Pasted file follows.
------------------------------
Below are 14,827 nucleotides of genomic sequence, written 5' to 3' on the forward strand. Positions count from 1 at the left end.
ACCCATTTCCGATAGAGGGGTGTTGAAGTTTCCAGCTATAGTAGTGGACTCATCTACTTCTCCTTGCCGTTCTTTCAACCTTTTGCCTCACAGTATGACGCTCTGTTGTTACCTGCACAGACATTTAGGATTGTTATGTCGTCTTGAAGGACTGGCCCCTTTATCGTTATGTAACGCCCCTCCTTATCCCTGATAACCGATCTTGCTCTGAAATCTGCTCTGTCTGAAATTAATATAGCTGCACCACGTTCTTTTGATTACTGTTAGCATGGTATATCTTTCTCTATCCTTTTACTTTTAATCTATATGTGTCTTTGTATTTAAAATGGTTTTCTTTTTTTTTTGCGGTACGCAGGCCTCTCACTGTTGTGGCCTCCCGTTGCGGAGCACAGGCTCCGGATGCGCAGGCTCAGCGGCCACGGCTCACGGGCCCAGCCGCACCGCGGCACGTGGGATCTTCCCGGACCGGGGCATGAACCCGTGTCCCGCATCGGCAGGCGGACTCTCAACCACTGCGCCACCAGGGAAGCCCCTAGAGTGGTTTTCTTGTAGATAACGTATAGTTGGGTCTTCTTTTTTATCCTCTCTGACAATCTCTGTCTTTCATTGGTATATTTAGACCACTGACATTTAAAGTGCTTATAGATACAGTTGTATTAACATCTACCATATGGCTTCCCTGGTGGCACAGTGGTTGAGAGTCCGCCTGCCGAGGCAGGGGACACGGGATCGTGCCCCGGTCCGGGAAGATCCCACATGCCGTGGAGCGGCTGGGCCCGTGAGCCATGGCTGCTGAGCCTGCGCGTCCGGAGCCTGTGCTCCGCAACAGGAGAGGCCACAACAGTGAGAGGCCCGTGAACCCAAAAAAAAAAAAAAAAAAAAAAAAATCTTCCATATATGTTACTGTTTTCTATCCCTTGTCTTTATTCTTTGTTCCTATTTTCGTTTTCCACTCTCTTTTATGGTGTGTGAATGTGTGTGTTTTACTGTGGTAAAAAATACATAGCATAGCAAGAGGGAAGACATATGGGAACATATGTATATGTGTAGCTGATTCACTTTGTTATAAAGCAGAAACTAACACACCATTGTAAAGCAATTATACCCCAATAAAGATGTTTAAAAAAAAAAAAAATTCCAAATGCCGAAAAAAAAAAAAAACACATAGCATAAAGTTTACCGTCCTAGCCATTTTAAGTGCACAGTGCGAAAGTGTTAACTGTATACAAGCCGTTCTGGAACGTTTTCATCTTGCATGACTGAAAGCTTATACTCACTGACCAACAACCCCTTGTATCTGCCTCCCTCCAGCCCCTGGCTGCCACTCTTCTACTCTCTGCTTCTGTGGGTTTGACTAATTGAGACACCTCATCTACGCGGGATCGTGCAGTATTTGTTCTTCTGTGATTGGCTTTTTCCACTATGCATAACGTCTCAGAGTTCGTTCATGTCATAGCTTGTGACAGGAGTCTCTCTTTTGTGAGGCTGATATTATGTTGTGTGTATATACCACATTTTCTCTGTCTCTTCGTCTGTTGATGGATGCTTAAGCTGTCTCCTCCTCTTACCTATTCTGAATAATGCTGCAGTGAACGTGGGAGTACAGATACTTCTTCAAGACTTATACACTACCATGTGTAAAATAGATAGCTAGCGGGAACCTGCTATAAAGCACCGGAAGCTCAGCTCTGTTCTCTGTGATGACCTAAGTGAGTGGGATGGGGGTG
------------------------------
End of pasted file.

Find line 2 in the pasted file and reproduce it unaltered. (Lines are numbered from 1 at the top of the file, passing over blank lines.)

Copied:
ACCCATTTCCGATAGAGGGGTGTTGAAGTTTCCAGCTATAGTAGTGGACTCATCTACTTCTCCTTGCCGTTCTTTCAACCTTTTGCCTCACAGTATGACGCTCTGTTGTTACCTGCACAGACATTTAGGATTGTTATGTCGTCTTGAAGGACTGGCCCCTTTATCGTTATGTAACGCCCCTCCTTATCCCTGATAACCGATCTTGCTCTGAAATCTGCTCTGTCTGAAATTAATATAGCTGCACCACGTTCTTTTGATTACTGTTAGCATGGTATATCTTTCTCTATCCTTTTACTTTTAATCTATATGTGTCTTTGTATTTAAAATGGTTTTCTTTTTTTTTTGCGGTACGCAGGCCTCTCACTGTTGTGGCCTCCCGTTGCGGAGCACAGGCTCCGGATGCGCAGGCTCAGCGGCCACGGCTCACGGGCCCAGCCGCACCGCGGCACGTGGGATCTTCCCGGACCGGGGCATGAACCCGTGTCCCGCATCGGCAGGCGGACTCTCAACCACTGCGCCACCAGGGAAGCCCCTAGAGTGGTTTTCTTGTAGATAACGTATAGTTGGGTCTTCTTTTTTATCCTCTCTGACAATCTCTGTCTTTCATTGGTATATTTAGACCACTGACATTTAAAGTGCTTATAGATACAGTTGTATTAACATCTACCATATGGCTTCCCTGGTGGCACAGTGGTTGAGAGTCCGCCTGCCGAGGCAGGGGACACGGGATCGTGCCCCGGTCCGGGAAGATCCCACATGCCGTGGAGCGGCTGGGCCCGTGAGCCATGGCTGCTGAGCCTGCGCGTCCGGAGCCTGTGCTCCGCAACAGGAGAGGCCACAACAGTGAGAGGCCCGTGAACCCAAAAAAAAAAAAAAAAAAAAAAAAATCTTCCATATATGTTACTGTTTTCTATCCCTTGTCTTTATTCTTTGTTCCTATTTTCGTTTTCCACTCTCTTTTATGGTGTGTGAATGTGTGTGTTTTACTGTGGTAAAAAATACATAGCATAGCAAGAGGGAAGACATATGGGAACATATGTATATGTGTAGCTGATTCACTTTGTTATAAAGCAGAAACTAACACACCATTGTAAAGCAATTATACCCCAATAAAGATGTTTAAAAAAAAAAAAAATTCCAAATGCCGAAAAAAAAAAAAAACACATAGCATAAAGTTTACCGTCCTAGCCATTTTAAGTGCACAGTGCGAAAGTGTTAACTGTATACAAGCCGTTCTGGAACGTTTTCATCTTGCATGACTGAAAGCTTATACTCACTGACCAACAACCCCTTGTATCTGCCTCCCTCCAGCCCCTGGCTGCCACTCTTCTACTCTCTGCTTCTGTGGGTTTGACTAATTGAGACACCTCATCTACGCGGGATCGTGCAGTATTTGTTCTTCTGTGATTGGCTTTTTCCACTATGCATAACGTCTCAGAGTTCGTTCATGTCATAGCTTGTGACAGGAGTCTCTCTTTTGTGAGGCTGATATTATGTTGTGTGTATATACCACATTTTCTCTGTCTCTTCGTCTGTTGATGGATGCTTAAGCTGTCTCCTCCTCTTACCTATTCTGAATAATGCTGCAGTGAACGTGGGAGTACAGATACTTCTTCAAGACTTATACACTACCATGTGTAAAATAGATAGCTAGCGGGAACCTGCTATAAAGCACCGGAAGCTCAGCTCTGTTCTCTGTGATGACCTAAGTGAGTGGGATGGGGGTG